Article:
## Wednesday, February 19, 2014

### Polynomials as recurrence relations

if you have some amount of numbers you can find what the next one should be following the pattern for a degree p polynomial going through p+1 points. Like if you have -4.5, 2.3, 2, 1, you do 4*(-4.5)-6*(2.3)+4*(2)-1 and find the next number should be 11 so that a smooth curve could be drawn through the numbers if they were vertical values one apart horizontally on a graph. The 4, -6, 4, -1 are from the (p+2)th row of the Pascal's triangle.

To start consider the x^2 series starting with 0...
0, 1, 4
I noticed you can always find the next term by additions and subtractions of the initial 3 terms as follows:
4 + (4-1) + (4-1)-(1-0) = 9
This simplifies to the recurrence relationship:
A(n) = 3*(A(n-1) - A(n-2)) + A(n-3)
For example:
25 = 3*(16-9) + 4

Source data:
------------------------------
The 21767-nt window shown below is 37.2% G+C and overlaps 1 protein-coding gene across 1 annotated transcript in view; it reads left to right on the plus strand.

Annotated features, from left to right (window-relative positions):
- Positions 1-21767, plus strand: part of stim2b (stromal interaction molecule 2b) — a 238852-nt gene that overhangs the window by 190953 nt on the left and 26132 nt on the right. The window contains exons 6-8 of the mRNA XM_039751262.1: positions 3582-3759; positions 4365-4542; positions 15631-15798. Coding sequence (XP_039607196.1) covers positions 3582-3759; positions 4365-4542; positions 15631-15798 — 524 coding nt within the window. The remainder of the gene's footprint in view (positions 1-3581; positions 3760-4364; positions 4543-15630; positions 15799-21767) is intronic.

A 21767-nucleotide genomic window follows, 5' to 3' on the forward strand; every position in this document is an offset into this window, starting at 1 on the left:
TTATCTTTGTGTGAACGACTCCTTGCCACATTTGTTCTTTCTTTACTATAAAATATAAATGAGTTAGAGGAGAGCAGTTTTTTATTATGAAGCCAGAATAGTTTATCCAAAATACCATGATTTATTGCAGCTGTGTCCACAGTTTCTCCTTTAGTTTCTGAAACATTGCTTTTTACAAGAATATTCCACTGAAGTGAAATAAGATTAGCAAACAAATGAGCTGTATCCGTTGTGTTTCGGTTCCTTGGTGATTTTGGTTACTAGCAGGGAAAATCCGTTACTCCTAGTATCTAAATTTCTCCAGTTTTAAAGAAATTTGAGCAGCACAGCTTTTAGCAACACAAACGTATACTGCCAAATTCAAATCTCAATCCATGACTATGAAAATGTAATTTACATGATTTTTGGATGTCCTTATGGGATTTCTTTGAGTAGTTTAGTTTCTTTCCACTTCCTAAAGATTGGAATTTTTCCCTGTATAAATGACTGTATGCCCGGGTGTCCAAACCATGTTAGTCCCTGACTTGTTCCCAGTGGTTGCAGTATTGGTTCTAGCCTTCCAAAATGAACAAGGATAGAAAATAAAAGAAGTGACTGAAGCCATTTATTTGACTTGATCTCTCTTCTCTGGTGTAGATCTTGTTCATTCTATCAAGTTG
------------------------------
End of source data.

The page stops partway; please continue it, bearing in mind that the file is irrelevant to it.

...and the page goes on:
And then I wondered what happens if you start it with other values than squares...
3, 8, 15
24 = 3*(15-8) - 3
I found the significance of this number is if you find the quadratic equation that fits these three points with any x values each a distance 1 apart, like here I randomly chose 4,5,6 as the x coordinates:

This function evaluated at the next integer 7 is 24.
The y values don't have to be positive or integers:
4.5, -3.2, 7
35.1 = 3*(7+3.2)+4.5
This function evaluated at 7 = 35.1

I also found that 3*(A(n+1)-A(n+2))+A(n+3) works equally well for finding A(n) going backwards knowing the 3 values to the right of A(n).

A similar formula can be found for cubic polynomials and it is:

Notice the coeffiecents in both this recurrence relationship and the one for squares if the A(n) is brought to the same side read as row number P-2 where P is the power of the polynomial in Pascals triangle with alternating signs negative first, I believe this is true in general.

Now to show this one for cubes works as well:
2, -5, 7.5, 16
-3 = 4*(16)-6*(7.5)+4*(-5)-(2)